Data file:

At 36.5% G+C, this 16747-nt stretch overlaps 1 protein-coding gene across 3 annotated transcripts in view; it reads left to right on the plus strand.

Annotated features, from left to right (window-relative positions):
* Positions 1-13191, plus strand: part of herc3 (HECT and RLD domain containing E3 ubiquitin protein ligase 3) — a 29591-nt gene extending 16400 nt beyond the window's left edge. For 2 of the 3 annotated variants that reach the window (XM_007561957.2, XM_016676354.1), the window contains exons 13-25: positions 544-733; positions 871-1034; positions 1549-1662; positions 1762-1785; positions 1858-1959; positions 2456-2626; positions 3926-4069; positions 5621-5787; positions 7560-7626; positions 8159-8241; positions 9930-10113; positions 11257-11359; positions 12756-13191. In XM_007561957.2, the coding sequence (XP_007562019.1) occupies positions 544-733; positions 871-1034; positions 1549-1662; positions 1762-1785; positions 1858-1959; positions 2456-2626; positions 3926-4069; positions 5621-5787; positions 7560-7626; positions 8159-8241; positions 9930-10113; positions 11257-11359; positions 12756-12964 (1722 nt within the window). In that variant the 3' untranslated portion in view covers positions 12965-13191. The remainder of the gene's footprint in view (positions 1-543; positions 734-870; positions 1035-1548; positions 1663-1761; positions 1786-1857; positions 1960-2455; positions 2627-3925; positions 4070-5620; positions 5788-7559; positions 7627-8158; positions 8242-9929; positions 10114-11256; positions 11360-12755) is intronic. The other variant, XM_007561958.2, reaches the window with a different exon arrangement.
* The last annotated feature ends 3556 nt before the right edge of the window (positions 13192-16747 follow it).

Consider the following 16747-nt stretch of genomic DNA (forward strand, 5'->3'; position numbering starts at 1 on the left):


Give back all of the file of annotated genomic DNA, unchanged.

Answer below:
At 36.5% G+C, this 16747-nt stretch overlaps 1 protein-coding gene across 3 annotated transcripts in view; it reads left to right on the plus strand.

Annotated features, from left to right (window-relative positions):
* Positions 1-13191, plus strand: part of herc3 (HECT and RLD domain containing E3 ubiquitin protein ligase 3) — a 29591-nt gene extending 16400 nt beyond the window's left edge. For 2 of the 3 annotated variants that reach the window (XM_007561957.2, XM_016676354.1), the window contains exons 13-25: positions 544-733; positions 871-1034; positions 1549-1662; positions 1762-1785; positions 1858-1959; positions 2456-2626; positions 3926-4069; positions 5621-5787; positions 7560-7626; positions 8159-8241; positions 9930-10113; positions 11257-11359; positions 12756-13191. In XM_007561957.2, the coding sequence (XP_007562019.1) occupies positions 544-733; positions 871-1034; positions 1549-1662; positions 1762-1785; positions 1858-1959; positions 2456-2626; positions 3926-4069; positions 5621-5787; positions 7560-7626; positions 8159-8241; positions 9930-10113; positions 11257-11359; positions 12756-12964 (1722 nt within the window). In that variant the 3' untranslated portion in view covers positions 12965-13191. The remainder of the gene's footprint in view (positions 1-543; positions 734-870; positions 1035-1548; positions 1663-1761; positions 1786-1857; positions 1960-2455; positions 2627-3925; positions 4070-5620; positions 5788-7559; positions 7627-8158; positions 8242-9929; positions 10114-11256; positions 11360-12755) is intronic. The other variant, XM_007561958.2, reaches the window with a different exon arrangement.
* The last annotated feature ends 3556 nt before the right edge of the window (positions 13192-16747 follow it).

Consider the following 16747-nt stretch of genomic DNA (forward strand, 5'->3'; position numbering starts at 1 on the left):